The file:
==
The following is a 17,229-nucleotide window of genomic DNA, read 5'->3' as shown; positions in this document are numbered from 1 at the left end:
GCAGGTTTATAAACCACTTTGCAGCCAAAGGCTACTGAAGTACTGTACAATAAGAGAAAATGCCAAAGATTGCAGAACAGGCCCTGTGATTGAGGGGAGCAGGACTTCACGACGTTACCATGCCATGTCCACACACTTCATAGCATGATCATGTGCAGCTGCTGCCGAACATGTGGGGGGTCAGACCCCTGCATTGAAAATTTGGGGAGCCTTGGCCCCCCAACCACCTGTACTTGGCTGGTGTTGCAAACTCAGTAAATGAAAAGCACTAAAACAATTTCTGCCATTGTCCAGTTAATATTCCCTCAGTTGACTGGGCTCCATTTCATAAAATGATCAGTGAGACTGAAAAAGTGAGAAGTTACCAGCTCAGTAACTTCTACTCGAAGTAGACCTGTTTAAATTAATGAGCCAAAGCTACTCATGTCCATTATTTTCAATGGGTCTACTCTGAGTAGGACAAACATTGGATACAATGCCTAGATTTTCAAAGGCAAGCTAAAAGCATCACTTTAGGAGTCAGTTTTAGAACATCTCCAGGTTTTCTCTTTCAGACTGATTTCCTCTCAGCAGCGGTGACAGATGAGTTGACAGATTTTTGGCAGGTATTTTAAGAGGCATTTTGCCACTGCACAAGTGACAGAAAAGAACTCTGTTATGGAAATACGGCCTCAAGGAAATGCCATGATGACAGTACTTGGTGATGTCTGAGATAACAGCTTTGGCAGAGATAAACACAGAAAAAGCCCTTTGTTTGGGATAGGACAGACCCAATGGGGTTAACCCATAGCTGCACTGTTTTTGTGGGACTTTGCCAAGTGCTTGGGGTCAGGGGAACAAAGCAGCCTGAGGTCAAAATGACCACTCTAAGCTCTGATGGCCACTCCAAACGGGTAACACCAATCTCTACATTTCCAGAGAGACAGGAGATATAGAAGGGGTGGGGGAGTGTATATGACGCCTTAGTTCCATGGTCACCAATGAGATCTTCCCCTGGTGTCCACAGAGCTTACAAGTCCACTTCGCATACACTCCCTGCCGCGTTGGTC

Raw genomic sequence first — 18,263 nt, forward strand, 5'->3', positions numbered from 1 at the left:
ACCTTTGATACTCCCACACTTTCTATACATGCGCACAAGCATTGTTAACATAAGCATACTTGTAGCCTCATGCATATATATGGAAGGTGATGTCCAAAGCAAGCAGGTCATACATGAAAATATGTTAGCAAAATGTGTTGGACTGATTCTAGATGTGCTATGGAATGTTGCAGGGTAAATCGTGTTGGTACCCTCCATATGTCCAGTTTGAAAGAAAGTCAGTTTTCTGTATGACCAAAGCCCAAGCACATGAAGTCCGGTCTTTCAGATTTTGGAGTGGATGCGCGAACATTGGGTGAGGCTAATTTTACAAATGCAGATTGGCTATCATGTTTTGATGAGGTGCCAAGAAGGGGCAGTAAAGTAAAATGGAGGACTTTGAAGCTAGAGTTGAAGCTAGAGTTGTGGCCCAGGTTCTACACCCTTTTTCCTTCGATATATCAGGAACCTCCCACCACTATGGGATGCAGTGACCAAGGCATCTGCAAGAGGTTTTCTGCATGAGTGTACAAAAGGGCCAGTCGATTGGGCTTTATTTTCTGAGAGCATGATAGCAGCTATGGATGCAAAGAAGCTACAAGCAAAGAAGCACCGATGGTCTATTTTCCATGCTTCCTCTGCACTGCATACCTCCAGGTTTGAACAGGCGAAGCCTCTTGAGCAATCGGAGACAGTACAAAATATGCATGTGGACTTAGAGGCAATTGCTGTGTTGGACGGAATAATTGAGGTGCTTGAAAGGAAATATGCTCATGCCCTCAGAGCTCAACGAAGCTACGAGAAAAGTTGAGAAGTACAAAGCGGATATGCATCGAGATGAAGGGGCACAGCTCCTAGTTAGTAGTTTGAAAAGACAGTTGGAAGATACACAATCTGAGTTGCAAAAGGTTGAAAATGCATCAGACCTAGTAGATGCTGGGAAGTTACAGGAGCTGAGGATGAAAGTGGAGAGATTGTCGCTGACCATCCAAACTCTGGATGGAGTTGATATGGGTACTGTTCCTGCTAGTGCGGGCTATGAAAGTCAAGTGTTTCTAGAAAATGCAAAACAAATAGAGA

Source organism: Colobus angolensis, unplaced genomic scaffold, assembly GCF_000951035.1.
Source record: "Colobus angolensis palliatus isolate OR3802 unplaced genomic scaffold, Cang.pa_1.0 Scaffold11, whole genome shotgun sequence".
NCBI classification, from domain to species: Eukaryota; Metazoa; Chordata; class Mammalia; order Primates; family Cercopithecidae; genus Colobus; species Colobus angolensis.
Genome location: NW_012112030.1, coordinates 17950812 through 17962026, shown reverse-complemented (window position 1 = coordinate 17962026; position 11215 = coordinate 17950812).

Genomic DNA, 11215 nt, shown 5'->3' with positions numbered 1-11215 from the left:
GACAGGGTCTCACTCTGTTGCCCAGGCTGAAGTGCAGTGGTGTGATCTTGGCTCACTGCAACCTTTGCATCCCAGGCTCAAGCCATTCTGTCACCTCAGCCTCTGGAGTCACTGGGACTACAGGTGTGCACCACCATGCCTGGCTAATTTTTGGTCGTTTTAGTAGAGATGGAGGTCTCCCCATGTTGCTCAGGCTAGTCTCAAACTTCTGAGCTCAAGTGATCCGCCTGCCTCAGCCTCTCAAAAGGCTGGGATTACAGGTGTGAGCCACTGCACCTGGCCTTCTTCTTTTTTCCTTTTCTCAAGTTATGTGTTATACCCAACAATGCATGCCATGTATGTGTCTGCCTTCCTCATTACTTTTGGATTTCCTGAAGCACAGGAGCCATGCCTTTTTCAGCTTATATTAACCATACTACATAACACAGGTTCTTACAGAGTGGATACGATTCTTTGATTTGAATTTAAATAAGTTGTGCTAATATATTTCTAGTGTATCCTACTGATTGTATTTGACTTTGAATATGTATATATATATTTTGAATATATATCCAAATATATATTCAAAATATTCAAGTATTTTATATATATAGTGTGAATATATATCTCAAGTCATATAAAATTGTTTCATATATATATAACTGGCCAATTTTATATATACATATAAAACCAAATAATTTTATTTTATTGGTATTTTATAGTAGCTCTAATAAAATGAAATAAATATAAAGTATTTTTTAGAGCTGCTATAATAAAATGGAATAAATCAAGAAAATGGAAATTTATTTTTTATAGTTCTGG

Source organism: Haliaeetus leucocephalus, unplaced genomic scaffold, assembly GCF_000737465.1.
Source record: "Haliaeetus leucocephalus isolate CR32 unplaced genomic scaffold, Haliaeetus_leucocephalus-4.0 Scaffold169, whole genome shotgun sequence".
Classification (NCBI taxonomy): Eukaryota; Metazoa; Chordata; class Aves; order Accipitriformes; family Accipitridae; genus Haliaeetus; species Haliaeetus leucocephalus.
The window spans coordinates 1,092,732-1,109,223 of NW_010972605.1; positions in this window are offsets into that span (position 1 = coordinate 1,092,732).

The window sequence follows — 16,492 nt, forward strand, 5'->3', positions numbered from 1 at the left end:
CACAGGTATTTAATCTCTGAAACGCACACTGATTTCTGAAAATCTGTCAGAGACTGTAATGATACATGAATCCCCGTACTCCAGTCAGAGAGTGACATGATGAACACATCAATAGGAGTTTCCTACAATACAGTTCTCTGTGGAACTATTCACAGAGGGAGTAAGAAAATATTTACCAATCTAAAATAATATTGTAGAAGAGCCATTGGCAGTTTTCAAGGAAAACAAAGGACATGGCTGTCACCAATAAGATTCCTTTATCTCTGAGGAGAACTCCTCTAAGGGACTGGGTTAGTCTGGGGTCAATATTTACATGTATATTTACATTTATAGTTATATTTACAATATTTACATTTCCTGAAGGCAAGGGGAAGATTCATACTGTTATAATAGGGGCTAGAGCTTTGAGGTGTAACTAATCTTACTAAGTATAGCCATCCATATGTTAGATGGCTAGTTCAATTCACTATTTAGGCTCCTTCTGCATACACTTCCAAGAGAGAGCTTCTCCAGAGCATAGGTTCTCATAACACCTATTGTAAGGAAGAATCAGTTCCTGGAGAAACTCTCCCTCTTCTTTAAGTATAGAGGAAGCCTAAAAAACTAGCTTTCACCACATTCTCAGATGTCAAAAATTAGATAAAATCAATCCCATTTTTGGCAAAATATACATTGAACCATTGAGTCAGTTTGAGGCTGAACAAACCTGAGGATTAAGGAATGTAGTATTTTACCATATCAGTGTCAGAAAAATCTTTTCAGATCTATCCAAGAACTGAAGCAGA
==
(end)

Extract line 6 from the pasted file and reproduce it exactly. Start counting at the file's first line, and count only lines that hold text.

Source record: "Colobus angolensis palliatus isolate OR3802 unplaced genomic scaffold, Cang.pa_1.0 Scaffold11, whole genome shotgun sequence".